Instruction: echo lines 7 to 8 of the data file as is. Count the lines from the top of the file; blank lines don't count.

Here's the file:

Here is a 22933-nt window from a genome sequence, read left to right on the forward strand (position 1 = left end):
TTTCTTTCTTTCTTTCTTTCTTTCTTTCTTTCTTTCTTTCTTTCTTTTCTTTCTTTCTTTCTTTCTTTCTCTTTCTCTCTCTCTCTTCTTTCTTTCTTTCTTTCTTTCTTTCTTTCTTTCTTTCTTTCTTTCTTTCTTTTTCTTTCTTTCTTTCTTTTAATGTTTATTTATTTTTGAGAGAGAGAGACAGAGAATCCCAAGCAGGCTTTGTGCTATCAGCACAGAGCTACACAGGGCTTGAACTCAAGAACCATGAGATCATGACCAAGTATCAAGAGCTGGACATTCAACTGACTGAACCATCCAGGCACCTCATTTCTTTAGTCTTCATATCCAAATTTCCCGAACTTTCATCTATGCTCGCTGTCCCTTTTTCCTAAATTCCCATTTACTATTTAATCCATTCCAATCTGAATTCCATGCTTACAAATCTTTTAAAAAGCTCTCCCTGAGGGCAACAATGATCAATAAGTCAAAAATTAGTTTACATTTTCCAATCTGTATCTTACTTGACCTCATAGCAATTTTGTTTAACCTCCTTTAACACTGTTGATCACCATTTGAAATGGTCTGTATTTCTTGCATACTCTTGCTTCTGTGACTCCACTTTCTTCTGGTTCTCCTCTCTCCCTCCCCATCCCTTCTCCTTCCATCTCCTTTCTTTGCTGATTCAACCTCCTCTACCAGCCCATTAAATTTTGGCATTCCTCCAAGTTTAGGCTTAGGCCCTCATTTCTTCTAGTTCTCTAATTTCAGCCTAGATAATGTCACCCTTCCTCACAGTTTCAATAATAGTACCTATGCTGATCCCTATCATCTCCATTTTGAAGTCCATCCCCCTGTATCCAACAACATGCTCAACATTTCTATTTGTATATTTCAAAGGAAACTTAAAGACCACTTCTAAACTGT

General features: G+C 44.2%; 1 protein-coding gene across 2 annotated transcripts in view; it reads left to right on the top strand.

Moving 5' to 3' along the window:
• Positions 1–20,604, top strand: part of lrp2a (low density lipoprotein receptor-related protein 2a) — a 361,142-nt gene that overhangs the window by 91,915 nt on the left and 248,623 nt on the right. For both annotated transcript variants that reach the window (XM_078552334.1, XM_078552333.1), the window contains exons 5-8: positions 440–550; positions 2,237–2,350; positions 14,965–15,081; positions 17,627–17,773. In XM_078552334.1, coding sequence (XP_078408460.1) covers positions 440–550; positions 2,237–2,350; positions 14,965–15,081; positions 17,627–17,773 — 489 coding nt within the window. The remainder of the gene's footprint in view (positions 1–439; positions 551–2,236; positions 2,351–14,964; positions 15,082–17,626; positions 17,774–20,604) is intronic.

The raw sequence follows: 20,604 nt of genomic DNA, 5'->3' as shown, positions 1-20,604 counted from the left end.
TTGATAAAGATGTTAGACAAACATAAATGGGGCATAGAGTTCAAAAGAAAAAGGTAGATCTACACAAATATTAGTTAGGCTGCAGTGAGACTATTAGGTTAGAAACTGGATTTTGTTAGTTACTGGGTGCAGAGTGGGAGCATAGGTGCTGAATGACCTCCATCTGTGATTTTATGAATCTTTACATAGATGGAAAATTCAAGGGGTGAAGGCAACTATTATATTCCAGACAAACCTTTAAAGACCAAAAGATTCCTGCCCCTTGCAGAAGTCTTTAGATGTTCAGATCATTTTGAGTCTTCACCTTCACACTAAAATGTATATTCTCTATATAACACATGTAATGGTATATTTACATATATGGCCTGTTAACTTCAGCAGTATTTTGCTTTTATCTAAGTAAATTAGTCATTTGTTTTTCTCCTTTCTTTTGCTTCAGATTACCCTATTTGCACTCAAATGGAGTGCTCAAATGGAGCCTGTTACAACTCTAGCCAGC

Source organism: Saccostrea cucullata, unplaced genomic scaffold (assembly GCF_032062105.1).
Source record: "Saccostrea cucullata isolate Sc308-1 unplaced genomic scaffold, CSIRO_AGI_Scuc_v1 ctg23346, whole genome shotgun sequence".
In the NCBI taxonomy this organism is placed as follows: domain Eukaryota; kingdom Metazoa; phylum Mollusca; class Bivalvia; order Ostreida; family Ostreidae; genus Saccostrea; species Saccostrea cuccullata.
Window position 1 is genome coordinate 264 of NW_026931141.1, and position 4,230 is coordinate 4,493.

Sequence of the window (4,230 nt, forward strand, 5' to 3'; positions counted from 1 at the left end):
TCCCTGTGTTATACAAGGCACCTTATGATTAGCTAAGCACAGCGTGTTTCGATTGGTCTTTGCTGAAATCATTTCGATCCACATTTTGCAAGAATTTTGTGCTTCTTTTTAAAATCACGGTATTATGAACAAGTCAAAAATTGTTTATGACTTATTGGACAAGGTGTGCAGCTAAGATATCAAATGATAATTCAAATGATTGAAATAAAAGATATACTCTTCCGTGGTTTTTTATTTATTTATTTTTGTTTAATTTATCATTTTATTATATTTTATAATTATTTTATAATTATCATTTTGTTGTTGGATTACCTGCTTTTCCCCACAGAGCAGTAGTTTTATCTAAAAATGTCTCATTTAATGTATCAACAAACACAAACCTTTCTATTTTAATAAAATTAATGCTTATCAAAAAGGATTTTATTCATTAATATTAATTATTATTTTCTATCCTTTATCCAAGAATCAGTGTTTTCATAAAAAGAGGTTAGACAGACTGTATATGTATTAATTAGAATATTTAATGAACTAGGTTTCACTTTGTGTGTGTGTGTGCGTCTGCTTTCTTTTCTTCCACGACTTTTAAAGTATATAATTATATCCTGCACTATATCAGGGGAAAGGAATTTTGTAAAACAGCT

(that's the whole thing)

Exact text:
TTGATAAAGATGTTAGACAAACATAAATGGGGCATAGAGTTCAAAAGAAAAAGGTAGATCTACACAAATATTAGTTAGGCTGCAGTGAGACTATTAGGTTAGAAACTGGATTTTGTTAGTTACTGGGTGCAGAGTGGGAGCATAGGTGCTGAATGACCTCCATCTGTGATTTTATGAATCTTTACATAGATGGAAAATTCAAGGGGTGAAGGCAACTATTATATTCCAGACAAACCTTTAAAGACCAAAAGATTCCTGCCCCTTGCAGAAGTCTTTAGATGTTCAGATCATTTTGAGTCTTCACCTTCACACTAAAATGTATATTCTCTATATAACACATGTAATGGTATATTTACATATATGGCCTGTTAACTTCAGCAGTATTTTGCTTTTATCTAAGTAAATTAGTCATTTGTTTTTCTCCTTTCTTTTGCTTCAGATTACCCTATTTGCACTCAAATGGAGTGCTCAAATGGAGCCTGTTACAACTCTAGCCAGC

Source organism: Saccostrea cucullata, unplaced genomic scaffold (assembly GCF_032062105.1).